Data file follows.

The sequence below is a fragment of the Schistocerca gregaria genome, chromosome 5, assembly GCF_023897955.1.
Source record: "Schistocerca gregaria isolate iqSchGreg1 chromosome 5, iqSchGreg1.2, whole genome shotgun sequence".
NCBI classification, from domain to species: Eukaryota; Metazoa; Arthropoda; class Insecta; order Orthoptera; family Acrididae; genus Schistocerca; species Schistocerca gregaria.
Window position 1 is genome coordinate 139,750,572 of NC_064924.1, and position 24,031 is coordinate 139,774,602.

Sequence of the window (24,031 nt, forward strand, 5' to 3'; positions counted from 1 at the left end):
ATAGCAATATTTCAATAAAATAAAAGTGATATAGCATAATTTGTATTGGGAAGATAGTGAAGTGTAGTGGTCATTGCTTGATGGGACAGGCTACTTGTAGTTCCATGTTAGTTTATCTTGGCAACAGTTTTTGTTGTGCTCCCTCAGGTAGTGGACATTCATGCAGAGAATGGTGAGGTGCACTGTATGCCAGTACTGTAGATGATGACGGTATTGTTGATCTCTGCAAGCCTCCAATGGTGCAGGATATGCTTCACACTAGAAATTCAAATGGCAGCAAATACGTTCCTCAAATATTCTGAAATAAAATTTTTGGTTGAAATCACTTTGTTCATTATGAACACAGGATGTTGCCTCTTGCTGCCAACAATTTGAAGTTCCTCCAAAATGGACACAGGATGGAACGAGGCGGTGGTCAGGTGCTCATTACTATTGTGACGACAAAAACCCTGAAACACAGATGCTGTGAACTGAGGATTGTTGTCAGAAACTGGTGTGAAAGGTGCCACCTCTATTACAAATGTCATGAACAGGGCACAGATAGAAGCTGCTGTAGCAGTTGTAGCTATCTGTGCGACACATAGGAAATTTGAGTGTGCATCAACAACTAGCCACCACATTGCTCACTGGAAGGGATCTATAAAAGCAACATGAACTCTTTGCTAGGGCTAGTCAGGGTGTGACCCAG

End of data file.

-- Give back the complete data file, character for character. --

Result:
The sequence below is a fragment of the Schistocerca gregaria genome, chromosome 5, assembly GCF_023897955.1.
Source record: "Schistocerca gregaria isolate iqSchGreg1 chromosome 5, iqSchGreg1.2, whole genome shotgun sequence".
NCBI classification, from domain to species: Eukaryota; Metazoa; Arthropoda; class Insecta; order Orthoptera; family Acrididae; genus Schistocerca; species Schistocerca gregaria.
Window position 1 is genome coordinate 139,750,572 of NC_064924.1, and position 24,031 is coordinate 139,774,602.

Sequence of the window (24,031 nt, forward strand, 5' to 3'; positions counted from 1 at the left end):
ATAGCAATATTTCAATAAAATAAAAGTGATATAGCATAATTTGTATTGGGAAGATAGTGAAGTGTAGTGGTCATTGCTTGATGGGACAGGCTACTTGTAGTTCCATGTTAGTTTATCTTGGCAACAGTTTTTGTTGTGCTCCCTCAGGTAGTGGACATTCATGCAGAGAATGGTGAGGTGCACTGTATGCCAGTACTGTAGATGATGACGGTATTGTTGATCTCTGCAAGCCTCCAATGGTGCAGGATATGCTTCACACTAGAAATTCAAATGGCAGCAAATACGTTCCTCAAATATTCTGAAATAAAATTTTTGGTTGAAATCACTTTGTTCATTATGAACACAGGATGTTGCCTCTTGCTGCCAACAATTTGAAGTTCCTCCAAAATGGACACAGGATGGAACGAGGCGGTGGTCAGGTGCTCATTACTATTGTGACGACAAAAACCCTGAAACACAGATGCTGTGAACTGAGGATTGTTGTCAGAAACTGGTGTGAAAGGTGCCACCTCTATTACAAATGTCATGAACAGGGCACAGATAGAAGCTGCTGTAGCAGTTGTAGCTATCTGTGCGACACATAGGAAATTTGAGTGTGCATCAACAACTAGCCACCACATTGCTCACTGGAAGGGATCTATAAAAGCAACATGAACTCTTTGCTAGGGCTAGTCAGGGTGTGACCCAG